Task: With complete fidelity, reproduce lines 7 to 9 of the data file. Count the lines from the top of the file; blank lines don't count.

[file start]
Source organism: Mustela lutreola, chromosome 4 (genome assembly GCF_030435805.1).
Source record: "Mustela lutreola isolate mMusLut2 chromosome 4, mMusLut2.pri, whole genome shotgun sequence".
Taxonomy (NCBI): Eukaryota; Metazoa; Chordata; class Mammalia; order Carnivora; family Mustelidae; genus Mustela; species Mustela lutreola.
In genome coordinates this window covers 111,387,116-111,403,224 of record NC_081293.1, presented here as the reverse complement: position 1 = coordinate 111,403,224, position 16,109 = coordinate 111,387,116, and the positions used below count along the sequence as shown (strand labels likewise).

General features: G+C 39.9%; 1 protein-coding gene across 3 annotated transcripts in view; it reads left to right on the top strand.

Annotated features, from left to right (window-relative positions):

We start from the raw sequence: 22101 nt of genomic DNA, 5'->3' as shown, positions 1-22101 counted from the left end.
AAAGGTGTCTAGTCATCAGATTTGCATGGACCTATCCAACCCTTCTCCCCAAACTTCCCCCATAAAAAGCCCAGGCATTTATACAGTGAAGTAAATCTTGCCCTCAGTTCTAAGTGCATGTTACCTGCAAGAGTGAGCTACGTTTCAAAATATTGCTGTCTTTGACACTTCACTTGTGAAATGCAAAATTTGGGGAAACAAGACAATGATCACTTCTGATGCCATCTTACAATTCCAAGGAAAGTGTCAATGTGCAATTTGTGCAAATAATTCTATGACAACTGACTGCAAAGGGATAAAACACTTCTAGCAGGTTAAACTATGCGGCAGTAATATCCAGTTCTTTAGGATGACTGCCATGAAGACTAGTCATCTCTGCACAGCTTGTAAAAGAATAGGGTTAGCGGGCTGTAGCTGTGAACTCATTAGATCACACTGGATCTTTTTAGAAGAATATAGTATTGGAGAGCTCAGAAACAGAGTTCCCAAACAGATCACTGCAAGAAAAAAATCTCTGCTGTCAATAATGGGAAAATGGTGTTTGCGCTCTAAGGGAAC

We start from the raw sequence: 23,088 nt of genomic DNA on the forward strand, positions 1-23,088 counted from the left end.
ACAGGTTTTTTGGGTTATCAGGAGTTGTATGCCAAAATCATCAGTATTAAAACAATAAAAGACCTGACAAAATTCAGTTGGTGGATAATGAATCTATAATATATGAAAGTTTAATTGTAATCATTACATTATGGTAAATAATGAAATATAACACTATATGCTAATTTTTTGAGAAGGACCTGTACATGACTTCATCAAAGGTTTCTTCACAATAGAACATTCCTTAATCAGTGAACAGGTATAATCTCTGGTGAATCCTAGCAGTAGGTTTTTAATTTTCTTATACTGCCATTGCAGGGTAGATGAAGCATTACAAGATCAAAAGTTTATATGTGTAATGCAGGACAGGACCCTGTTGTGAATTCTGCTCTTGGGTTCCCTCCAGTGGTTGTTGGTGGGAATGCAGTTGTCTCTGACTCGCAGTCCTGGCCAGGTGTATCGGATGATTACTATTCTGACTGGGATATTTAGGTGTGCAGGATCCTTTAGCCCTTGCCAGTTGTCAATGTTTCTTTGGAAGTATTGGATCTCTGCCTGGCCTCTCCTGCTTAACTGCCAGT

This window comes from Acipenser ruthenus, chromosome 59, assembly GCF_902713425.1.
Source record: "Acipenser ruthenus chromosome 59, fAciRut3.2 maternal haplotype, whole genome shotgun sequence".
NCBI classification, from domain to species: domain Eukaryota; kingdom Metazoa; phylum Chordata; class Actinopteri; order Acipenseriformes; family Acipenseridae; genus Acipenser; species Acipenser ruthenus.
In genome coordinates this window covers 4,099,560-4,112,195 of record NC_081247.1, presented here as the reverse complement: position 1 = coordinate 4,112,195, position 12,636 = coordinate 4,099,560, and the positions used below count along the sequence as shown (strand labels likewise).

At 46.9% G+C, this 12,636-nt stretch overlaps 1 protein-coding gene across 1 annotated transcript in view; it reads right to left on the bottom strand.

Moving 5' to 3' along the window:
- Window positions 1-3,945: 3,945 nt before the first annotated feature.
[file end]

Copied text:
We start from the raw sequence: 22101 nt of genomic DNA, 5'->3' as shown, positions 1-22101 counted from the left end.
AAAGGTGTCTAGTCATCAGATTTGCATGGACCTATCCAACCCTTCTCCCCAAACTTCCCCCATAAAAAGCCCAGGCATTTATACAGTGAAGTAAATCTTGCCCTCAGTTCTAAGTGCATGTTACCTGCAAGAGTGAGCTACGTTTCAAAATATTGCTGTCTTTGACACTTCACTTGTGAAATGCAAAATTTGGGGAAACAAGACAATGATCACTTCTGATGCCATCTTACAATTCCAAGGAAAGTGTCAATGTGCAATTTGTGCAAATAATTCTATGACAACTGACTGCAAAGGGATAAAACACTTCTAGCAGGTTAAACTATGCGGCAGTAATATCCAGTTCTTTAGGATGACTGCCATGAAGACTAGTCATCTCTGCACAGCTTGTAAAAGAATAGGGTTAGCGGGCTGTAGCTGTGAACTCATTAGATCACACTGGATCTTTTTAGAAGAATATAGTATTGGAGAGCTCAGAAACAGAGTTCCCAAACAGATCACTGCAAGAAAAAAATCTCTGCTGTCAATAATGGGAAAATGGTGTTTGCGCTCTAAGGGAAC

We start from the raw sequence: 23,088 nt of genomic DNA on the forward strand, positions 1-23,088 counted from the left end.